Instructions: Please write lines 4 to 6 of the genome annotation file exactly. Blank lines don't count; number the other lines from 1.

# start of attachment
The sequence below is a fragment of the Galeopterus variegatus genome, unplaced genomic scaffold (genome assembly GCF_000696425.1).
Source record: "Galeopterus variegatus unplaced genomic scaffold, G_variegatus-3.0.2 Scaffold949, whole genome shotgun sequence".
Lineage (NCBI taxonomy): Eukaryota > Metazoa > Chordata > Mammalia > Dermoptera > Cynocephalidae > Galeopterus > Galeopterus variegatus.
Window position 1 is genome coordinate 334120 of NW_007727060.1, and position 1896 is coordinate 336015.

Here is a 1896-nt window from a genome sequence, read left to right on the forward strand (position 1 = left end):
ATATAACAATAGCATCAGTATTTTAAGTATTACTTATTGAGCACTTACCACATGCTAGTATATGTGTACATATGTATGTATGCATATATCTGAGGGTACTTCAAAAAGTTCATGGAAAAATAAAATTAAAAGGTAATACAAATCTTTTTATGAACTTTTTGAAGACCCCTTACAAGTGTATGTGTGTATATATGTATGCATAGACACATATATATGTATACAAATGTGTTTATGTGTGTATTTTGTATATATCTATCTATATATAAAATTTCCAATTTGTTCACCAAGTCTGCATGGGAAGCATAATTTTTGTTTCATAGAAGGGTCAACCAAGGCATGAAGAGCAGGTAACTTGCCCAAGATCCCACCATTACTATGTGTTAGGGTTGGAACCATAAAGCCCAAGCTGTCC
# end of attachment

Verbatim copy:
Window position 1 is genome coordinate 334120 of NW_007727060.1, and position 1896 is coordinate 336015.

Here is a 1896-nt window from a genome sequence, read left to right on the forward strand (position 1 = left end):
ATATAACAATAGCATCAGTATTTTAAGTATTACTTATTGAGCACTTACCACATGCTAGTATATGTGTACATATGTATGTATGCATATATCTGAGGGTACTTCAAAAAGTTCATGGAAAAATAAAATTAAAAGGTAATACAAATCTTTTTATGAACTTTTTGAAGACCCCTTACAAGTGTATGTGTGTATATATGTATGCATAGACACATATATATGTATACAAATGTGTTTATGTGTGTATTTTGTATATATCTATCTATATATAAAATTTCCAATTTGTTCACCAAGTCTGCATGGGAAGCATAATTTTTGTTTCATAGAAGGGTCAACCAAGGCATGAAGAGCAGGTAACTTGCCCAAGATCCCACCATTACTATGTGTTAGGGTTGGAACCATAAAGCCCAAGCTGTCC